Flipped Through Design

What is the “Flipped Classroom?”

The term “Flipped Classroom” is one that has generated discussion around the world of education. Through this method of teaching, content delivery using face-to-face classroom time is “flipped.” In a “Flipped Classroom” students learn the primary material for the course independently outside of the classroom and then come to class prepared to engage with the content. This engagement includes discussion, hands on activities, and scaffolding of student learning beyond just the basics of the text in the classroom. The Center for Teaching and Learning at the University of Texas at Austin created an excellent diagram outlining the “Flipped Classroom” format.


This image above highlights the before, during, and after activities associated with the “Flipped Classroom” and shows how each of these activities should be guided by the performance objectives or goals for student learning.

The “Flipped Classroom” concept started in K-12 Education and is widely credited to Jonathan Bergman and Aaron Sams (Strayer, 2013). The core principle was to record PowerPoint presentations for students who missed class so that they would not fall behind. This basic premise grew until the recorded lectures were used to teach a majority of the core material outside of the classroomso that face to face time could be used for application.

Throughout education, more and more educators are moving towards a “flipped” model of instruction and this trend has migrated toward higher education. “A growing number of higher education individual faculty have begun using the flipped model in their courses” (EDUCAUSE, 2012). Many educators in higher education have found that movement to a “flipped” model does not have to be absolute. According to Bull, Ferster, and Kjellstrom,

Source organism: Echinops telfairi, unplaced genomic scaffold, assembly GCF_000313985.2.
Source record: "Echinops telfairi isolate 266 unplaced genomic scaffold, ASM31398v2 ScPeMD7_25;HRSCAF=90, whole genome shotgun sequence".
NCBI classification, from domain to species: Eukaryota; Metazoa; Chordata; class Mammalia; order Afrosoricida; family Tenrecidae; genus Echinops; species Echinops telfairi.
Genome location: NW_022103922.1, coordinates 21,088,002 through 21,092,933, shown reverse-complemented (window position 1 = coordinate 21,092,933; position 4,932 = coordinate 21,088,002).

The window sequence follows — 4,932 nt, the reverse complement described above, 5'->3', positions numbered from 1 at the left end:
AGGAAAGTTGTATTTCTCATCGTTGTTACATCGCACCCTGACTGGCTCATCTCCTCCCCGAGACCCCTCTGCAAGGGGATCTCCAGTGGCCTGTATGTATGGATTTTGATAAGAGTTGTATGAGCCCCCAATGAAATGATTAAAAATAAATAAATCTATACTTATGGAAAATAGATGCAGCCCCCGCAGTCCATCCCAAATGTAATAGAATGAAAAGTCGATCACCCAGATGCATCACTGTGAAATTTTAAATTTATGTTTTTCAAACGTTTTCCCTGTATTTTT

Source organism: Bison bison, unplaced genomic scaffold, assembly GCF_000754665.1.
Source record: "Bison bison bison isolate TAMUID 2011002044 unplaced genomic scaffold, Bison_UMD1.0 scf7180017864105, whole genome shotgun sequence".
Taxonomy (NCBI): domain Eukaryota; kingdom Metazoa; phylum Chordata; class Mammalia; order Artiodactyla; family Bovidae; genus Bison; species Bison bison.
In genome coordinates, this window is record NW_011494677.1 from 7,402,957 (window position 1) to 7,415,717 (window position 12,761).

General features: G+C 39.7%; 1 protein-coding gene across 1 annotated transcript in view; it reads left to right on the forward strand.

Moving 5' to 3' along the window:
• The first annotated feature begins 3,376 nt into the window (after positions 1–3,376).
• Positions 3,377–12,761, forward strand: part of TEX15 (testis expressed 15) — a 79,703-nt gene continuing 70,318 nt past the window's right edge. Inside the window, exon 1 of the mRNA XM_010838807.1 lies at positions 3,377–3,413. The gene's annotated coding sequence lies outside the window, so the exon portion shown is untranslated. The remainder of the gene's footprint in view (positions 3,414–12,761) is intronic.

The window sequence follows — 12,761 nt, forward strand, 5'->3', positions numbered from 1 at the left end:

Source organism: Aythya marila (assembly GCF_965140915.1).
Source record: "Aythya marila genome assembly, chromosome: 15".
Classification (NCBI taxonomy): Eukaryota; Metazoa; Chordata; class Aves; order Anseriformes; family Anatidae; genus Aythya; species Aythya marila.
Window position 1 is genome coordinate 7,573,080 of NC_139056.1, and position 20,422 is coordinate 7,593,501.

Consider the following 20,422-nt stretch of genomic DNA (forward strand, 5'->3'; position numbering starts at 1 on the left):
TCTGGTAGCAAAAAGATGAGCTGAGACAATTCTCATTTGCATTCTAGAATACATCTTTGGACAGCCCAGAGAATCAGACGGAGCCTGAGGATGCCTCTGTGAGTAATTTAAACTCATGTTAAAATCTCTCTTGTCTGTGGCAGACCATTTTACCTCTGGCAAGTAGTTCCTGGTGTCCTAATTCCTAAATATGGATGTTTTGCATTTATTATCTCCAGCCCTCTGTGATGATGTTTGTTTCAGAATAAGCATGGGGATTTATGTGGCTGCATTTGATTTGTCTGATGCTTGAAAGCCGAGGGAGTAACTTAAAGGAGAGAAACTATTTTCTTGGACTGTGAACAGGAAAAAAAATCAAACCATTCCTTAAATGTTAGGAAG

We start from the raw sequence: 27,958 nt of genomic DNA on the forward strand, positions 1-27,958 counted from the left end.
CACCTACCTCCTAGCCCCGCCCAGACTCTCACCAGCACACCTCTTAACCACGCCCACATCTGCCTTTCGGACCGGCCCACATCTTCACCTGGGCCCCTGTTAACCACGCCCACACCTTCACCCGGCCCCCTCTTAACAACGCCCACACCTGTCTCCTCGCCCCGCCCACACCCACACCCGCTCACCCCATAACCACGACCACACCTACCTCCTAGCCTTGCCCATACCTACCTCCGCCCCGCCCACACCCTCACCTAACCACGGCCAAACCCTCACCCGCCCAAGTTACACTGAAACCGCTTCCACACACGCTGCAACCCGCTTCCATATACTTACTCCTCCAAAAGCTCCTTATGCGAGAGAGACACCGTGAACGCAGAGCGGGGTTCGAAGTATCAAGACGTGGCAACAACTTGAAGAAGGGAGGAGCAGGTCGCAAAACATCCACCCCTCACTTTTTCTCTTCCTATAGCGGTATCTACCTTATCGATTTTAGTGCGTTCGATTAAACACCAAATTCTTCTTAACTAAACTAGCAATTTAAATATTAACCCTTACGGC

“The term flip implies an all-or-nothing reversal, but that is not the case for the flipped classroom. A central goal is to provide more time for interactions with students in class. Teachers can do this in a variety of ways and with different degrees of adoption, ranging from just a few class sessions a year to a complete reconceptualization of a course” (Bull, Ferster, & Kjellstrom, 2012).


Aaron Sams, Flipped Classrooms and Video as Homework

It is possible to move some of the core learning outside of the classroom without completely moving all direct content assimilation from the classroom environment. Educators are finding what works best for their own students, teaching style, and classroom environment. The movement to higher education has been gradual, but has been positive when change has taken place.

Lage, Platt, and Treglia in their exploration with the “flipped classroom” found that “Evidence suggests that students generally preferred the inverted classroom to a traditional lecture and would prefer to take future economics classes using the same format” (Lage, Platt, & Treglia, 2001). The new breed of student in higher education has access to technology at all times and expects to have access to content when and where they want it. The idea that lecture content can be accessed on their own time outside of the classroom and that face to face time is used for further exploration appeals to those entering higher education today. Daphne Koller of Stanford, “…found that classroom attendance doubled when she used class time for group problem-solving sessions instead of lectures” (Bull, Ferster, & Kjellstrom, 2012).